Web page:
Extinction runs in the family

August 6, 2009 By Susan Brown
Survivors. Venus clams, a large family with more than 500 living species, made it through the most recent mass extinction. Credit: K.J. McClure, College of William and Mary

(PhysOrg.com) -- Global calamities like the one that doomed most dinosaurs forever alter the varieties of life found on Earth, but new research shows that it doesn't take a catastrophe to end entire lineages. An analysis of 200 million years of history for marine clams found that vulnerability to extinction runs in evolutionary families, even when the losses result form ongoing, background rates of extinction.

"Biologists have long suspected that the of species and lineages play a big role in determining their vulnerability to extinction, with some branches of the tree of life being more extinction-prone than others," said Kaustuv Roy, a biology professor at the University of California, San Diego, noting that human activities threaten some evolutionary lineages of living vertebrates more than others. "Now we know that such differential loss is not restricted to extinctions driven by us but is a general feature of the extinction process itself."

Roy and colleagues Gene Hunt of the Smithsonian Institution and David Jablonski of the University of Chicago report their findings in Science this week.

Lost. In an earlier age, these marine bivalves called rudists were so abundant they formed reefs. Rudists vanished in the mass extinction at the end of the Cretaceous period. Credit: Mark A. Wilson, The College of Wooster

Their study focused on marine bivalves such as clams, oysters, mussels, and scallops, whose tough shells fossilize well to provide a rich record for study. By analyzing a global database of bivalve fossils stretching from the to the present, the researchers noted when each genus disappeared and whether their relatives disappeared at the same time.

On average, closely related clusters of clams vanished together more often than expected by chance.

"Both background extinctions, which represent most extinctions in the history of life, and mass extinctions tend to be clumped into particular evolutionary lineages," Jablonski said.

The effect was particularly strong during the at the end of the , when clam lineages with the highest 'background' rates of extinction during more normal times were hardest hit. Three families with the highest background rates disappeared entirely. Two others, with rates more than twice the median, suffered heavy losses and have not recovered to this day.

"Big extinctions have a filtering effect. They tend to preferentially cull the more vulnerable lineages, leaving the resistant ones to proliferate afterwards," Hunt said.

When extinctions are scattered randomly across the evolutionary tree, the breadth of evolutionary history remains represented among living things, even when many species are lost. Clumped extinctions do the opposite, disproportionately removing the deeper history.

"Extinctions in the past and presumably in the future will lop off chunks of evolutionary trees, not just prune the trees and leave most of the history intact," Jablonski said.

The message for conservation is to focus efforts on vulnerable lineages, the authors say. To preserve the full spectrum of evolutionary history found among living things today, the most fragile families will need careful protection.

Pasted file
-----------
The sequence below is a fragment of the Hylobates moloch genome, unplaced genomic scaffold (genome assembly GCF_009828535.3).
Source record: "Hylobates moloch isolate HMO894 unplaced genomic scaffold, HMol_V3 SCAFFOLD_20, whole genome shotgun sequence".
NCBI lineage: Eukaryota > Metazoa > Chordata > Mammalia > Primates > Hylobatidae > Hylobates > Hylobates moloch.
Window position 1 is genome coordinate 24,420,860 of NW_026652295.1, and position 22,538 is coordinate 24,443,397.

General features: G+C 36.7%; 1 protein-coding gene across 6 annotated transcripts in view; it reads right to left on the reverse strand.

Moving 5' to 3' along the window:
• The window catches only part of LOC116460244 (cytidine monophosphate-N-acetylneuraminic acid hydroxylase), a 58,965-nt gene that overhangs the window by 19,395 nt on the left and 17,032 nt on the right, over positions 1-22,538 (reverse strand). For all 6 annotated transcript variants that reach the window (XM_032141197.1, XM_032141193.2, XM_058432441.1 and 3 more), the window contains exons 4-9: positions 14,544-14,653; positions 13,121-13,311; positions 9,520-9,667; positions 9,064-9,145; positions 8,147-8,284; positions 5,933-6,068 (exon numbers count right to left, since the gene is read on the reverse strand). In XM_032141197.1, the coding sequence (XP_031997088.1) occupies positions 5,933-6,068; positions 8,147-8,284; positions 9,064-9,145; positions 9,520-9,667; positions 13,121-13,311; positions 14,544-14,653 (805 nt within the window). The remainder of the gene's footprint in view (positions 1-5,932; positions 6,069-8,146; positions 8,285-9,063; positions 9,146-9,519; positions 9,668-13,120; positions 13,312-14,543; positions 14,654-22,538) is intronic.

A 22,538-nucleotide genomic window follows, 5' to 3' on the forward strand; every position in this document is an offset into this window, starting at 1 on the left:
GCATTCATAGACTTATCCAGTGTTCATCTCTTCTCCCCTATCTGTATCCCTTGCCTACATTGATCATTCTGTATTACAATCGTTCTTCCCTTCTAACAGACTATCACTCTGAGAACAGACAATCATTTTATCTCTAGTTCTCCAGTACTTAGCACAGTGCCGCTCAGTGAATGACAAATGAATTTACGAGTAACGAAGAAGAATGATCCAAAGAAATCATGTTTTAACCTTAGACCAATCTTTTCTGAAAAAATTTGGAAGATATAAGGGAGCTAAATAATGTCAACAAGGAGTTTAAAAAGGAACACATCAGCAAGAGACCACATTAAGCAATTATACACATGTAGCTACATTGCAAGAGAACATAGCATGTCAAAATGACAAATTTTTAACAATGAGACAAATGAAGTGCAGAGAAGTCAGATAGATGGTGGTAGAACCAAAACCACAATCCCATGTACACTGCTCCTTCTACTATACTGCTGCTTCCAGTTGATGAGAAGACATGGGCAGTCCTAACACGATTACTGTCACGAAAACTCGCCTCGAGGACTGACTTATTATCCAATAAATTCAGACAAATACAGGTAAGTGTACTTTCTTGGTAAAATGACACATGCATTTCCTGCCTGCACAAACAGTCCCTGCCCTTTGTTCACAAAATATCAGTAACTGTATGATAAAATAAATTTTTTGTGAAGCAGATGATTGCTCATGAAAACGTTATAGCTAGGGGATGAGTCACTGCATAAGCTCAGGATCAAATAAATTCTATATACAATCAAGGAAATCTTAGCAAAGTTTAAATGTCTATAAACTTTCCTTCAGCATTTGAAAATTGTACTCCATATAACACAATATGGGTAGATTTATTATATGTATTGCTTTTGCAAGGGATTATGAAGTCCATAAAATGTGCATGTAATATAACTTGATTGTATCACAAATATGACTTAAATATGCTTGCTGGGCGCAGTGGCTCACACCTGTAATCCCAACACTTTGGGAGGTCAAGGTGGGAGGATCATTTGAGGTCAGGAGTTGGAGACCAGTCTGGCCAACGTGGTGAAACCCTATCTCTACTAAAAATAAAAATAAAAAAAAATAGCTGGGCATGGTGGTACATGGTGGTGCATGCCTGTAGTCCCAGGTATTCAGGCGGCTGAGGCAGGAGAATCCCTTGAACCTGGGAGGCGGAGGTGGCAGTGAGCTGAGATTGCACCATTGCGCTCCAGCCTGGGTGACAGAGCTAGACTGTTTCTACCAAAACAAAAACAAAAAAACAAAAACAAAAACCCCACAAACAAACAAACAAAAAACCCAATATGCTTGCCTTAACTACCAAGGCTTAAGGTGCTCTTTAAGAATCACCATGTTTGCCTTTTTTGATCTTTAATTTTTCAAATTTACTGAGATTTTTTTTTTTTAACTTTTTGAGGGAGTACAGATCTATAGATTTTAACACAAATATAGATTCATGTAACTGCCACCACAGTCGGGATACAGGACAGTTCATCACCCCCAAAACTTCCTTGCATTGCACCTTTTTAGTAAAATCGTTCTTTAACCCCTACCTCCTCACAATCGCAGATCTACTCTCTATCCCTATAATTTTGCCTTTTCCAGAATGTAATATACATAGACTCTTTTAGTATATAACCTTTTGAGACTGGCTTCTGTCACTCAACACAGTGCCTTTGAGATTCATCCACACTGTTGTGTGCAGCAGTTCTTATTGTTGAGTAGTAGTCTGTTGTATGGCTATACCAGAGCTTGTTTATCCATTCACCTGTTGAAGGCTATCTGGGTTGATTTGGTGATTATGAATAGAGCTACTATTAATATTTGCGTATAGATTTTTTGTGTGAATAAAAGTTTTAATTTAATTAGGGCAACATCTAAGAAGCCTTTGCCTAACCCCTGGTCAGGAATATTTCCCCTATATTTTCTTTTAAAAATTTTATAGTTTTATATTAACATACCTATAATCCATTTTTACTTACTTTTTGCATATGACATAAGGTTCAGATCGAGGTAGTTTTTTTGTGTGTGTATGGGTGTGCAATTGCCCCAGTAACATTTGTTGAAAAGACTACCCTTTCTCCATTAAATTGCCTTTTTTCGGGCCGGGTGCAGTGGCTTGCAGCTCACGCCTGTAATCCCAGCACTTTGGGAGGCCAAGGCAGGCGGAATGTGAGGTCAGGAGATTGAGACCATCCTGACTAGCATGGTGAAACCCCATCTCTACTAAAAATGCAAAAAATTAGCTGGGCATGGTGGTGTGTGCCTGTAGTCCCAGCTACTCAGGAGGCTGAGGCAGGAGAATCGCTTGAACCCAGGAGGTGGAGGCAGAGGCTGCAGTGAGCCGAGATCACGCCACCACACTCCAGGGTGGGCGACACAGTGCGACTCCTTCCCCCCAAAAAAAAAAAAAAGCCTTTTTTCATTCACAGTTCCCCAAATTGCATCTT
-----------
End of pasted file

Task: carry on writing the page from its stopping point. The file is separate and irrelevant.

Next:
Even relatively low levels of threat could eliminate large limbs, Roy said. "If you have whole lineages more vulnerable than others, then very soon, even with relatively moderate levels of extinction, you start to lose a lot of evolutionary history."

Source: University of California - San Diego (news : web)

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1 / 5 (2) Aug 06, 2009
That natural selection evelolution is not fast enough to produce the biosphere as we see it. Regional contenent size calamities like super volcanow are required every hundred millinum or so to explain the speed of evelution.
4 / 5 (1) Aug 06, 2009
Avitar, what are you talking about? I don't understand what you're trying to say or what you're basing it on.

At any rate...This has some somewhat disturbing implications for today, particularly when one thinks of the plight of amphibians in general. Hopefully, amphibia is a large enough group, with enough diversity, that this wouldn't easily apply to them, but...size and diversity didn't save the dinosaurs or the non-crocodilian crurotarsans, so...
not rated yet Aug 07, 2009
Its not a matter of calamities but change of any kind that accelerates evolution. If the environment is stable there simply isn't much to force change.

Supervolnoes are not the only things that can cause the change. Splitting and joining plates. Changes in the Sun's output. Major impacts such as the one at Chixiulub. however the right way to spell it. The Deccan and Siberian Traps, which may have been induced by impacts. Yellowstone looks to have pretty nasty.

Key developments in organisms have clearly had major effects on all organisms. Even those that didn't have the developments.

Sexual reproduction, specialized cells, Eyesight, exoskeltons, endoskeltons, lungs, wings, DNA replacing RNA for information storage, hemoglobin, blood, vast numbers of things and all allowed rapid changes in the species that developed them and thus changed the environment of the species that had to deal with them or go extinct as many did.


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